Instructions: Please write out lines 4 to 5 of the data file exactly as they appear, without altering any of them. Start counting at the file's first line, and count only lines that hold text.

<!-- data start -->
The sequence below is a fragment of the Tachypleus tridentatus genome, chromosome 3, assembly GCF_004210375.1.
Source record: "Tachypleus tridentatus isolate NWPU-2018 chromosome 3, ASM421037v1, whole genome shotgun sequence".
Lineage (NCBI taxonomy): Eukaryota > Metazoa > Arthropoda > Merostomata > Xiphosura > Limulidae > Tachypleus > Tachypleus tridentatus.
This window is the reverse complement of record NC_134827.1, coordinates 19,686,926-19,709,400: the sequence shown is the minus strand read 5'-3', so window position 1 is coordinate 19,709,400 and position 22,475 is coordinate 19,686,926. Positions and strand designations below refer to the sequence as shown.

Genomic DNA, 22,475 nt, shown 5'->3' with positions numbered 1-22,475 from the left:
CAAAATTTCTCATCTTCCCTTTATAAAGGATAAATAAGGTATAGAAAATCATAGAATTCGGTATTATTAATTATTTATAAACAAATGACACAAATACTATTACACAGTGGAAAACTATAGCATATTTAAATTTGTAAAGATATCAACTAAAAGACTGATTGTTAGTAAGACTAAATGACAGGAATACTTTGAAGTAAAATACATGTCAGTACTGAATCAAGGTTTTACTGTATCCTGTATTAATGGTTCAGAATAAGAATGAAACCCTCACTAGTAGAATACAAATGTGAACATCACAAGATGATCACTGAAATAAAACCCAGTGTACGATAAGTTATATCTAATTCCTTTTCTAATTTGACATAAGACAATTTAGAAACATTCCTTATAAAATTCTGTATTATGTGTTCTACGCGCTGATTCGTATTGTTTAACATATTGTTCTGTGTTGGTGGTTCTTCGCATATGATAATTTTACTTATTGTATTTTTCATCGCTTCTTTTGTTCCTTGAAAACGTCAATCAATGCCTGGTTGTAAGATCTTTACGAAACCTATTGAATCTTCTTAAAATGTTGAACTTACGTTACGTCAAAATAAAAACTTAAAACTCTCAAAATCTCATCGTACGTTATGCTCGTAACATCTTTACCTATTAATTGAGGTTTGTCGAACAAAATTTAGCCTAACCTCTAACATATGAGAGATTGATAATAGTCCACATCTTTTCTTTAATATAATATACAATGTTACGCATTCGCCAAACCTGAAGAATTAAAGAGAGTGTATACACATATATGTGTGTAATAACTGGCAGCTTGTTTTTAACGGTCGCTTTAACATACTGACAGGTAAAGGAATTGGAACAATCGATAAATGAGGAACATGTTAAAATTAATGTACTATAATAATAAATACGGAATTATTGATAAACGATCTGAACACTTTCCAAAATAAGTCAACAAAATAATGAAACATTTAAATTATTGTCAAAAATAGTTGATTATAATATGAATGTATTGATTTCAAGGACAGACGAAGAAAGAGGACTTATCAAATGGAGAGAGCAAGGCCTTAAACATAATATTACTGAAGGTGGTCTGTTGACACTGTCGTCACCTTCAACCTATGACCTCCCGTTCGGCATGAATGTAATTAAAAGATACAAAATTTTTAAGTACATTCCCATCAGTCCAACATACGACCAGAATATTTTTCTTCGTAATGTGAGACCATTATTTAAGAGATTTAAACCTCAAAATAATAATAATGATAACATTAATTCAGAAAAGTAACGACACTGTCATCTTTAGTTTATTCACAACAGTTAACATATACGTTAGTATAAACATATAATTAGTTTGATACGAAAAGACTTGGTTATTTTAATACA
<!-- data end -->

This window is the reverse complement of record NC_134827.1, coordinates 19,686,926-19,709,400: the sequence shown is the minus strand read 5'-3', so window position 1 is coordinate 19,709,400 and position 22,475 is coordinate 19,686,926. Positions and strand designations below refer to the sequence as shown.

Genomic DNA, 22,475 nt, shown 5'->3' with positions numbered 1-22,475 from the left: